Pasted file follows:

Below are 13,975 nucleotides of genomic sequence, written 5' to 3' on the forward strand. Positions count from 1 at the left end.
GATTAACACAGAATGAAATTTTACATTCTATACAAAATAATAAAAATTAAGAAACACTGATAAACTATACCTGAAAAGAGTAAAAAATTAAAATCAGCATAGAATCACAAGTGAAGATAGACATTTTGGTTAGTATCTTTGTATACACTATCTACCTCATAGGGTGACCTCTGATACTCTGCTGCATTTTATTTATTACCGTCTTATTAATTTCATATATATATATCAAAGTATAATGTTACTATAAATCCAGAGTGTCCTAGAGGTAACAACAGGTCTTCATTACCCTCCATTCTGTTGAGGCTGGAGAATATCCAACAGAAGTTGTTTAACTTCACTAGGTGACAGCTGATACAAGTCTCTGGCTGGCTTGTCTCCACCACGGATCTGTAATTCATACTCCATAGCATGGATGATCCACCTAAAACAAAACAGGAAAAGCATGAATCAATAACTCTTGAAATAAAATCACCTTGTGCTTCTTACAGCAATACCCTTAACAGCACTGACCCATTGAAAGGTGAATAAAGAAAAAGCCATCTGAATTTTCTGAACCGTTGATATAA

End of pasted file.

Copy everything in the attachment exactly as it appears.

Below are 13,975 nucleotides of genomic sequence, written 5' to 3' on the forward strand. Positions count from 1 at the left end.
GATTAACACAGAATGAAATTTTACATTCTATACAAAATAATAAAAATTAAGAAACACTGATAAACTATACCTGAAAAGAGTAAAAAATTAAAATCAGCATAGAATCACAAGTGAAGATAGACATTTTGGTTAGTATCTTTGTATACACTATCTACCTCATAGGGTGACCTCTGATACTCTGCTGCATTTTATTTATTACCGTCTTATTAATTTCATATATATATATCAAAGTATAATGTTACTATAAATCCAGAGTGTCCTAGAGGTAACAACAGGTCTTCATTACCCTCCATTCTGTTGAGGCTGGAGAATATCCAACAGAAGTTGTTTAACTTCACTAGGTGACAGCTGATACAAGTCTCTGGCTGGCTTGTCTCCACCACGGATCTGTAATTCATACTCCATAGCATGGATGATCCACCTAAAACAAAACAGGAAAAGCATGAATCAATAACTCTTGAAATAAAATCACCTTGTGCTTCTTACAGCAATACCCTTAACAGCACTGACCCATTGAAAGGTGAATAAAGAAAAAGCCATCTGAATTTTCTGAACCGTTGATATAA